In the fall of 1930, William Hale "Big Bill" Thompson was serving his third term as mayor of Chicago, having defeated the incumbent "Decent" William Dever in 1927. Funded by Al Capone's syndicate and unrepentant in his connections with the city's bootleggers, Thompson was in bed with criminals, and his popularity was declining as the city's crime rates rose. Yet he never guessed just what a close encounter his wife would have with the underworld on the evening of October 6 at this spot on the corner of Barry Ave. and Sheridan Rd.
William Hale Thompson was the scion of one of Chicago's greatest families. On his mother's side, Thompson's grandfather, Stephen F. Gale, was one of the signatories to the city's original 1837 charter of incorporation. His father, Col. William H. Thompson, Sr., was a Bostonian who came to Chicago after serving at high rank in the Navy during the Civil War. Col. Thompson started a real estate business, building the "Thompson Block" on W. Madison St. The Colonel's location turned out fortuitous, as his buildings were the closest ones to downtown not burned in the Great Fire. With the higher rents he was able to charge, he made himself into one of the city's major rebuilders, and his family became the toast of society.
His oldest son, William, Jr., was a wild young man, perhaps spoiled by his family's wealth and power. Once, after his son was arrested for fighting, Col. Thompson marched directly into the mayor's office to demand William, Jr., be released, and then watched as the mayor dressed down the police chief for arresting him. Instead of heading off to Yale, as his parents demanded, young William, Jr., went adventuring in Wyoming, learning the trade of the cowboy, and then to New Mexico to start a ranch. After the passing of his father in 1891, though, he returned to Chicago to take over his father's real estate business. Nevertheless, he retained his cowboy hat as a political trademark for the rest of his life.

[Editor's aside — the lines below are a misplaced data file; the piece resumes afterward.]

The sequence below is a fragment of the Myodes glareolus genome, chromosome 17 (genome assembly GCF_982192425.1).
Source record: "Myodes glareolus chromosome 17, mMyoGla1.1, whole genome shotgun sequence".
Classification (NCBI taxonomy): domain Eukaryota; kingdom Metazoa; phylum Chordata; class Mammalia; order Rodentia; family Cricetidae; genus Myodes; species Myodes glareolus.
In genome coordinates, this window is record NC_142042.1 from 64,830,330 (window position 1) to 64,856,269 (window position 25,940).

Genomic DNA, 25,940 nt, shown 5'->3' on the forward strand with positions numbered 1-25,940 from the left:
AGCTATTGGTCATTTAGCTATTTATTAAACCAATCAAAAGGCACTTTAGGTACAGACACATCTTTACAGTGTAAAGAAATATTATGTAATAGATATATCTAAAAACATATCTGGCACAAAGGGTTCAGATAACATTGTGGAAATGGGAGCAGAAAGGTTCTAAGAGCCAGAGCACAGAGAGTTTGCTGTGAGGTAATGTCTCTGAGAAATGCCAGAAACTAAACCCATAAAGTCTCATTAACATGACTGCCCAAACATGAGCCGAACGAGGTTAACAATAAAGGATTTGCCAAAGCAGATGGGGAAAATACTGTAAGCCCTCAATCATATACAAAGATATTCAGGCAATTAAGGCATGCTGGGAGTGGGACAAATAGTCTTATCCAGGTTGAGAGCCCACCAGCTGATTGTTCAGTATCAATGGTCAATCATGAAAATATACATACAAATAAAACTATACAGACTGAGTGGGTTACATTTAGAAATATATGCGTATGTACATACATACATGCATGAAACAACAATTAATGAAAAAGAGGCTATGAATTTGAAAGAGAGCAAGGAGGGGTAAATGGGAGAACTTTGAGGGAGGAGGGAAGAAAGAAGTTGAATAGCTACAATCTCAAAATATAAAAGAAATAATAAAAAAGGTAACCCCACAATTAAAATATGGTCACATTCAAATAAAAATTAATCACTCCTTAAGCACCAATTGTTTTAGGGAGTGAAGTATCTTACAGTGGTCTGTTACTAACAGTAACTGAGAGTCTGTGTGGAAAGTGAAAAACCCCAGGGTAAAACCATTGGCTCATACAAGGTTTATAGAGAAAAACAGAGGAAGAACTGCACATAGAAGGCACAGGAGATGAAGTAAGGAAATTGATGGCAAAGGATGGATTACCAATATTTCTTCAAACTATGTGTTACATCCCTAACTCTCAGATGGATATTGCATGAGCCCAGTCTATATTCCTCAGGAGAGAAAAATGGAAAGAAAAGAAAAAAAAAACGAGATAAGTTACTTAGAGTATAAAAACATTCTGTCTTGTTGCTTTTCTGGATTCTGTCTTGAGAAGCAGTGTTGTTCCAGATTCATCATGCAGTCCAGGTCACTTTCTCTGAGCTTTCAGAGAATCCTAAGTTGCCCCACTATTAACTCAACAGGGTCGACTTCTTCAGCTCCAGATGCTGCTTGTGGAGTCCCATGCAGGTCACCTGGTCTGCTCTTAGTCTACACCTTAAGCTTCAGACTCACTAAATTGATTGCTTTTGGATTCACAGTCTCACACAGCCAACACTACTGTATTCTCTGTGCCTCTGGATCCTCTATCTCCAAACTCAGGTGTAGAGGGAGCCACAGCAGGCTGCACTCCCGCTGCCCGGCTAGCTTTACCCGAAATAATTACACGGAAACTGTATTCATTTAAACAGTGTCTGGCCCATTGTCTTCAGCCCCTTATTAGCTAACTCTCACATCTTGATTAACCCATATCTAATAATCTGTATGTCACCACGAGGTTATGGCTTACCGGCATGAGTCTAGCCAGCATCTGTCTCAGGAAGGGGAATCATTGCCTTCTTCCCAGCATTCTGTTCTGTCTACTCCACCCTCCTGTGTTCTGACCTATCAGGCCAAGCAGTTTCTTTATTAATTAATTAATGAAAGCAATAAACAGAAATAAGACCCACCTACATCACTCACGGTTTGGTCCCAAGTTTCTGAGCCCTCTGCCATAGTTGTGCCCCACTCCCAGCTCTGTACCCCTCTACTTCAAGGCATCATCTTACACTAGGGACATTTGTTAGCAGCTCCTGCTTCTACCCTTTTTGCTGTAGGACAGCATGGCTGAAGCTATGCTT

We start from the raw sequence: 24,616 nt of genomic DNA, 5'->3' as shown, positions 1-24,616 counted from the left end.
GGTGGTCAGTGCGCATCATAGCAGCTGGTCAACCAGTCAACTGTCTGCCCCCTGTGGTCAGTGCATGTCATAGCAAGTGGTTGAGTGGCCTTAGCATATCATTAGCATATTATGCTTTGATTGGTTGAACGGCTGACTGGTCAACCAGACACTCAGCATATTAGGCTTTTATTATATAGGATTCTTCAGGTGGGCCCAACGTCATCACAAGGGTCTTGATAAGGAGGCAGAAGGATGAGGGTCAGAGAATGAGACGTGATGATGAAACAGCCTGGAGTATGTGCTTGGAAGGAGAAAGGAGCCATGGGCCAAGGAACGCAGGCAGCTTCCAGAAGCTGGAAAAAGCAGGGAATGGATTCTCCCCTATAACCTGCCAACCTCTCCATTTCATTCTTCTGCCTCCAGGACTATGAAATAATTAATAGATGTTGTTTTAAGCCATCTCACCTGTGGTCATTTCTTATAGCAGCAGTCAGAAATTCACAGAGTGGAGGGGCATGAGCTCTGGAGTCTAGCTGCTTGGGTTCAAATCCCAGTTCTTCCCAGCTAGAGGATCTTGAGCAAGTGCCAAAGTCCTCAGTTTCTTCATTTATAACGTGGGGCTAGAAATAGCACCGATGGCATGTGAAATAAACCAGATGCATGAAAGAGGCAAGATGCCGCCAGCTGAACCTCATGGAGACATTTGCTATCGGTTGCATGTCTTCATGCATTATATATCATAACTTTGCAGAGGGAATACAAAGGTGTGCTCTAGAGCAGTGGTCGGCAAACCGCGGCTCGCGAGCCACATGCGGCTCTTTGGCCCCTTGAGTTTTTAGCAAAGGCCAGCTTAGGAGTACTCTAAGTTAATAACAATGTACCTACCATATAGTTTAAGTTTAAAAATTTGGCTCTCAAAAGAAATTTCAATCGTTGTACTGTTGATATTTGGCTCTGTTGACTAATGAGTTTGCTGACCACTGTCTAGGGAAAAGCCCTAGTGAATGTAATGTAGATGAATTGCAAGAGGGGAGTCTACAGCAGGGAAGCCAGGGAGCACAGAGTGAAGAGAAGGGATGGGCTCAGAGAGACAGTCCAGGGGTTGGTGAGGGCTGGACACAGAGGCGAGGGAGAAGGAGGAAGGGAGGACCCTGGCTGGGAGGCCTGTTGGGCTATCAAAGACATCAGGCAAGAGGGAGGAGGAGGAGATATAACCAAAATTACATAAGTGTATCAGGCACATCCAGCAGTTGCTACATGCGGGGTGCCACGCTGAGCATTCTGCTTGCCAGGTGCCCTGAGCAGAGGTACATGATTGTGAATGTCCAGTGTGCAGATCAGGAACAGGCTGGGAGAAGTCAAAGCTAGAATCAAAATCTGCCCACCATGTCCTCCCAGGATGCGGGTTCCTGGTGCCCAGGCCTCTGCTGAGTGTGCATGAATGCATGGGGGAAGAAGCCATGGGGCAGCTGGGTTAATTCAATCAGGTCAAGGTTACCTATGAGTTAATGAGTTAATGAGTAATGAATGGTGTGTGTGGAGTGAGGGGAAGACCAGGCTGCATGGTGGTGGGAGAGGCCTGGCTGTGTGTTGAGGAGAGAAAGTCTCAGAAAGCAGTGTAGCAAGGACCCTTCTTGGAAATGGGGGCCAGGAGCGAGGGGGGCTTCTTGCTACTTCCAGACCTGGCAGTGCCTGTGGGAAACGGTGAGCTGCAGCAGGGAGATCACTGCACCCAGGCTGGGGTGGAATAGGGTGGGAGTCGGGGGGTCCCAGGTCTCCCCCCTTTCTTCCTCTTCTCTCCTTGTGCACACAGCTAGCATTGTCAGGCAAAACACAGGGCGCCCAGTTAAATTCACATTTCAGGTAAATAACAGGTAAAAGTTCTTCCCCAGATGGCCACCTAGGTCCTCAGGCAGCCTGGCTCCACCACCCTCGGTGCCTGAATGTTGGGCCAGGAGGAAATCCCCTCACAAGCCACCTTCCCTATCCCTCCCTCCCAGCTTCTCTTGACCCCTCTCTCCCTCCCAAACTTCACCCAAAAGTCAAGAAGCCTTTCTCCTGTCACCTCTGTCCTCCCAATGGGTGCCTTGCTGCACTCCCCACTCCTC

(Pictured: William Hale Thompson, as cowboy, on the left, with two other cowboys)
"Big Bill", as his friends began calling him, also brought back a physique in top form from years of hard work on the range, and so he became seriously involved in amateur athletics. Once, in 1893, his mother fired one of her coachmen for indolence. When the man later turned up drunk and angry at the family's summer home in Wisconsin, he shoved Thompson, who returned the aggression with his fists. With one punch from Big Bill, the man dropped dead.
Thompson excelled at swimming, yachting, and football, and quickly rose in the ranks of the Chicago Athletic Association. The football teams he managed played and defeated some of the top college teams of the day, including Northwestern and Yale. In January, 1899, however, Big Bill learned his first lesson in politics when he lost the Presidency of the Association. The Tribune reported:
Thompson took the opportunity of his defeat to run for Alderman from the Southside 2nd Ward in 1900. Nominated by the Republicans at Frieberg's Dance Hall, Thompson won the race, and represented an area that included the newly-forming "Levee," the red light district that would soon become world-famous. The Tribune endorsed Thompson's opponent, beginning a long history of antagonism between Big Bill and the Trib.
Although Mr. Thompson said that good feeling prevailed between the rival factions, some of his friends said the regulars [Thompson's opponents] had employed the tactics of ward politicians to gain votes and charged a breach of good faith in one or two particulars.
The neighboring First Ward, directly to the north, was run by those famous "Lords of the Levee," Michael "Hinky Dink" Kenna and John J. "Bathhouse" Coughlin, who became rich collecting protection from the brothels and gambling dens in their district. But the old Custom House Place levee district was under pressure and public condemnation, and there was talk of closing the old segregated vice district in favor of a new levee in the 2nd ward. Some operations, including the world-famous Everleigh Club, had already opened near Dearborn and 22nd, and others were soon to follow. Kenna and Coughlin decided they needed to broaden the boundaries of their Ward to include the new vice district in the freshman Thompson's ward.
Some accounts indicate that Kenna and Coughlin tricked Thompson into voting to shift the boundary of the 1st Ward down to 31st street; others say the vote was a back-room deal in which the 1st Ward aldermen promised to support Thompson's future mayoral aspirations. In any case, Thompson stepped down from his Aldermanic post after one term, and ran for county commissioner, serving in that capacity for two years before running, unsuccessfully, as an independent candidate for mayor in 1905.
At about the same time he left his Aldermanic office, he fell in love with Mary "Maysie" Walker, a secretary in his father's bookkeeper's office. Thompson's mother disapproved of the marriage, so the couple eloped to Michigan to marry. Settling down with his bride, Thompson continued running his real estate business, dabbling in Republican politics, taking control of the Columbia Yacht Club, and managing amateur football teams for the next decade.